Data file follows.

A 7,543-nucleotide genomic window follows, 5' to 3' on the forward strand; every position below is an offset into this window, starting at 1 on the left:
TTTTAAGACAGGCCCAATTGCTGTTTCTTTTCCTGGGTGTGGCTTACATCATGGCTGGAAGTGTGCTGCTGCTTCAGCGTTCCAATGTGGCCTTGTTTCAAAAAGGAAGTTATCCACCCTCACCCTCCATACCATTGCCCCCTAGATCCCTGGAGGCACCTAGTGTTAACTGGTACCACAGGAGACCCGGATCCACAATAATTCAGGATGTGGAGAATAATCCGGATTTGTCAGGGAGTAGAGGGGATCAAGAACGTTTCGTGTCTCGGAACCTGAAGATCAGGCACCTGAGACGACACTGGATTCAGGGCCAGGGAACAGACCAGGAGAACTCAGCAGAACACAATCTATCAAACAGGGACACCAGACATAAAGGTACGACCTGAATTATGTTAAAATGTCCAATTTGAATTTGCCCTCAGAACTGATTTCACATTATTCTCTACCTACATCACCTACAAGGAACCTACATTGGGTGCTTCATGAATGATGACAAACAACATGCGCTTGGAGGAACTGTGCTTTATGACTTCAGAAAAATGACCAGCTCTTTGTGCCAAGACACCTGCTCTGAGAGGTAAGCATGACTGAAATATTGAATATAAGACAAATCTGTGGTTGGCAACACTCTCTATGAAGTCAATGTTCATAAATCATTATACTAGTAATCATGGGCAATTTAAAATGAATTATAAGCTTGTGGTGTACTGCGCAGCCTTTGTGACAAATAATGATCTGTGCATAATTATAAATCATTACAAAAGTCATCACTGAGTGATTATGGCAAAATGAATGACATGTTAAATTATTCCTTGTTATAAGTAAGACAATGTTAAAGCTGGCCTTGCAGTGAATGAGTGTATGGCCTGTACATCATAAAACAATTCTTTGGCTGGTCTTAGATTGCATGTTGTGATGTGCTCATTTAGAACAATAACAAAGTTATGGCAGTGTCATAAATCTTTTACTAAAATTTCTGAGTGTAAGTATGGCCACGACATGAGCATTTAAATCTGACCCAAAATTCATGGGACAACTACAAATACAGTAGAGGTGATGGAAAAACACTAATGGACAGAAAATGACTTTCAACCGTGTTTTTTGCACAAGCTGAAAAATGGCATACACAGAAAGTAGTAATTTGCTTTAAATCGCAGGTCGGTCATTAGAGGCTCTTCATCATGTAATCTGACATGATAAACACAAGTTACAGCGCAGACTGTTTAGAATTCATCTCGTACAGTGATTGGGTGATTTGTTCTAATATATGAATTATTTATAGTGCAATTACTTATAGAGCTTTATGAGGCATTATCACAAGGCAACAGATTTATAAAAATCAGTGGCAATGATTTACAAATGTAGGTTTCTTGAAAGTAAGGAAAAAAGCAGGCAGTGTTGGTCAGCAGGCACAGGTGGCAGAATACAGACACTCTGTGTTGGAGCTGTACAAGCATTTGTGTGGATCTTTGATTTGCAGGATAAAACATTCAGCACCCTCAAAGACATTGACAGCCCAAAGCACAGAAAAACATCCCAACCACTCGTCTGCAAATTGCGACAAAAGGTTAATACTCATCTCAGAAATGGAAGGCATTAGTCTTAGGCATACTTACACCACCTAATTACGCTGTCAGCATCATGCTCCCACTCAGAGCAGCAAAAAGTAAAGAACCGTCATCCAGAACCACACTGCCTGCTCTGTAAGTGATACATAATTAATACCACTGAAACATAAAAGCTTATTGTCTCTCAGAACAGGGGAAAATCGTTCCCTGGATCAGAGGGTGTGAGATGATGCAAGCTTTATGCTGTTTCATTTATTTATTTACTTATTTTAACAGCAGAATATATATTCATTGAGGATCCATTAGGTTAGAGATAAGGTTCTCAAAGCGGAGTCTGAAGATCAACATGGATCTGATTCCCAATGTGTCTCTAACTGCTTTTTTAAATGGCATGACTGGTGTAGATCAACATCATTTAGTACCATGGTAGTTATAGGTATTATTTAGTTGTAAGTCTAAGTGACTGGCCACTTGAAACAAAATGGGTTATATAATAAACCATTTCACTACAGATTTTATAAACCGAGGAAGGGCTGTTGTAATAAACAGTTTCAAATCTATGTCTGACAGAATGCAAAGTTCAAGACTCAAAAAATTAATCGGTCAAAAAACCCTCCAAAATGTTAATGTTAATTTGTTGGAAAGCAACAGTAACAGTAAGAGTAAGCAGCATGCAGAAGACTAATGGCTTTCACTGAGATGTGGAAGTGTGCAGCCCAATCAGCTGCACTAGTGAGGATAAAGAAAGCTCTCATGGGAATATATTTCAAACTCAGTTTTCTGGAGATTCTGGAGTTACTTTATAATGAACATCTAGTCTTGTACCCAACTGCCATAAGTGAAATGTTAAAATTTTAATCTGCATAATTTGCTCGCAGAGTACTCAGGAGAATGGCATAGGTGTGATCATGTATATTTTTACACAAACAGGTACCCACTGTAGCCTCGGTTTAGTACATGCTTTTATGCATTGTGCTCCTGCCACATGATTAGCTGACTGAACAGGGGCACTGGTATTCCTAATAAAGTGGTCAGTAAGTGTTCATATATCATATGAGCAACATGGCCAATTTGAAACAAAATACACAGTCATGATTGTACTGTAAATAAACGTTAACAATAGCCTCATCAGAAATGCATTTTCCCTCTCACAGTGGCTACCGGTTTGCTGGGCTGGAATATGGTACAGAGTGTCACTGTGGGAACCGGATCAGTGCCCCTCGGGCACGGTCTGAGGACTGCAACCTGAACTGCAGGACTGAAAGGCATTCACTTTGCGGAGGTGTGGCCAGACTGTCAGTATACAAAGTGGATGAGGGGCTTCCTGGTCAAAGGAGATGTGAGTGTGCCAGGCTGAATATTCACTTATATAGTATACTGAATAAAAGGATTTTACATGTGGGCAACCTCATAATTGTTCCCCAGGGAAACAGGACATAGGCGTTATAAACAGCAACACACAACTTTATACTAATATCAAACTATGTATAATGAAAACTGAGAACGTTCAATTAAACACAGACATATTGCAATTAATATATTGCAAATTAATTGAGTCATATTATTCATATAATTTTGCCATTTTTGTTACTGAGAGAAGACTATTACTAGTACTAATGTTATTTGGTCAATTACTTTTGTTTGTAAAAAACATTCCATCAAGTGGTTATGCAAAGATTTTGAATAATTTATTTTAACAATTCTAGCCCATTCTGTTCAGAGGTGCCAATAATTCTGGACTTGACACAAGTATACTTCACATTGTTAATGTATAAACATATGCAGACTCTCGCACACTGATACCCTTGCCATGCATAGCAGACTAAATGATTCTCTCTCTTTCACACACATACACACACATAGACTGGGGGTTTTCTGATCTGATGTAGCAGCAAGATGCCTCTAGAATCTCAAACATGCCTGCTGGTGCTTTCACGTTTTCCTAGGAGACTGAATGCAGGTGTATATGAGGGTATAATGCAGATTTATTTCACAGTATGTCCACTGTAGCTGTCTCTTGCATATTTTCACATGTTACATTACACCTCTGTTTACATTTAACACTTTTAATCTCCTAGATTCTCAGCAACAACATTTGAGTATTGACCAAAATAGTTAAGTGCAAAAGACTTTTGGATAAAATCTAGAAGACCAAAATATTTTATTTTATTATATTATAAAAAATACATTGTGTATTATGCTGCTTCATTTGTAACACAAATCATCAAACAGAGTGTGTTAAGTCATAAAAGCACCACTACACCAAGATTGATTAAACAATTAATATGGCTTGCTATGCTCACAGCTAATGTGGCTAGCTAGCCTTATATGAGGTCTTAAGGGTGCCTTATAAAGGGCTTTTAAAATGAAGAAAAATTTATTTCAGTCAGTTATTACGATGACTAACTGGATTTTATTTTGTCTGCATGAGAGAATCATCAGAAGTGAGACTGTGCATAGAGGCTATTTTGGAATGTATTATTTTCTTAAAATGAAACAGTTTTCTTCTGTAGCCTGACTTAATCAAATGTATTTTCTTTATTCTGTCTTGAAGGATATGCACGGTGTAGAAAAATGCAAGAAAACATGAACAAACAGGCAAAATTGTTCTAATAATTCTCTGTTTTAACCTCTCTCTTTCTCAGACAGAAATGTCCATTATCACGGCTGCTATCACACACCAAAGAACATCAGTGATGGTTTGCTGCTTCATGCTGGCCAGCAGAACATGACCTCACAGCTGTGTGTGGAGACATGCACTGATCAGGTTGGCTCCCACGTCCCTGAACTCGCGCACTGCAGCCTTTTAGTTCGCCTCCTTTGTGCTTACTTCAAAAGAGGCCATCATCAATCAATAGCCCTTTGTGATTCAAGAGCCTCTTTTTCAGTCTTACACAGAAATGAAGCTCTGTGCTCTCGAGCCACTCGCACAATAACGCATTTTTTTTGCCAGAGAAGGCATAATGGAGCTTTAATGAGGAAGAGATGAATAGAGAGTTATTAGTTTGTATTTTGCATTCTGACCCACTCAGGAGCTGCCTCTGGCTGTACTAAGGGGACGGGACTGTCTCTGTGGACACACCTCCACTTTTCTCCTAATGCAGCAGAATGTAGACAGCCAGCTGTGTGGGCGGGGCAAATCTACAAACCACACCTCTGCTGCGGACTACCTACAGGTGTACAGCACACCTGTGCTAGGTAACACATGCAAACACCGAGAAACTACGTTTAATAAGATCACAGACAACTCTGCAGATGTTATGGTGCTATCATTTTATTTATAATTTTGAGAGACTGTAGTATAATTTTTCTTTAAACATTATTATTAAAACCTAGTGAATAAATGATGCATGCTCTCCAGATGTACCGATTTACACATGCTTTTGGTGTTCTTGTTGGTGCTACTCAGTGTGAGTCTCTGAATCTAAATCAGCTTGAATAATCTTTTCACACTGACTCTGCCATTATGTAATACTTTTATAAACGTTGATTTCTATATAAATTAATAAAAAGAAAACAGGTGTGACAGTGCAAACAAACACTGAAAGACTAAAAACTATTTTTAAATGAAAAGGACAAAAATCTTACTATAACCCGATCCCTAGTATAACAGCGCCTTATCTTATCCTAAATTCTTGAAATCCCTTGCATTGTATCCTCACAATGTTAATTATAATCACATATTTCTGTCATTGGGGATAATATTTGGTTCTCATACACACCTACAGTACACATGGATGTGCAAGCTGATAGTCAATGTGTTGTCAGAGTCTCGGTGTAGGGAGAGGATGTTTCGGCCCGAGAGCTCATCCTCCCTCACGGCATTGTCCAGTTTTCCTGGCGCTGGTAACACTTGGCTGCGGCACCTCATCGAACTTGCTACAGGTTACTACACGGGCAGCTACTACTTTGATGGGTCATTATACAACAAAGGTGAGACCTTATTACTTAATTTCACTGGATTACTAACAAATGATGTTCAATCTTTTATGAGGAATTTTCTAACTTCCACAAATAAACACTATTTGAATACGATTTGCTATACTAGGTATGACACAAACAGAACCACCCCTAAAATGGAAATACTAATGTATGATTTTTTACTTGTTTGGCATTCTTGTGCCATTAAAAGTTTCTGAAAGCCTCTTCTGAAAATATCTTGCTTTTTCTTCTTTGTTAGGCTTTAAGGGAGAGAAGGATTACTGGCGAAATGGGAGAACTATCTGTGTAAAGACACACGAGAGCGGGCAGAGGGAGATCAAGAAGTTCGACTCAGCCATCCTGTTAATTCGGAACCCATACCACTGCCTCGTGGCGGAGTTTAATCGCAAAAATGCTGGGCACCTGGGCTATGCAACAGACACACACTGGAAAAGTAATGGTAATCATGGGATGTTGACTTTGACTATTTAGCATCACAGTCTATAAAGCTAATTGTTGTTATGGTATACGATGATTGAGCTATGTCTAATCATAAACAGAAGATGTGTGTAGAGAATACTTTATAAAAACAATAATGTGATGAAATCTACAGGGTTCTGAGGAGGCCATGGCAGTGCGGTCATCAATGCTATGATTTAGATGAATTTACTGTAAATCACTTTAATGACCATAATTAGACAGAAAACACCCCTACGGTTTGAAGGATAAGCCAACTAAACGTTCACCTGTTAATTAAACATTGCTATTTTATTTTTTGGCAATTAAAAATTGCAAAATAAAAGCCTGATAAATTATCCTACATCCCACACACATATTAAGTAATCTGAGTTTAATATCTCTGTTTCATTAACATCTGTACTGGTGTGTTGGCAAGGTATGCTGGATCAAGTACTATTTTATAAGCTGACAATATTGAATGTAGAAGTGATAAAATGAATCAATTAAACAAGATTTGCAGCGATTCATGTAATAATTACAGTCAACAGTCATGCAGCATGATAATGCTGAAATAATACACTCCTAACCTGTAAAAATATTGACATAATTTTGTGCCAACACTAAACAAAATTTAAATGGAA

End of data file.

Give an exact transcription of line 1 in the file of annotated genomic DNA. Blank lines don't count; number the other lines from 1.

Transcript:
A 7,543-nucleotide genomic window follows, 5' to 3' on the forward strand; every position below is an offset into this window, starting at 1 on the left: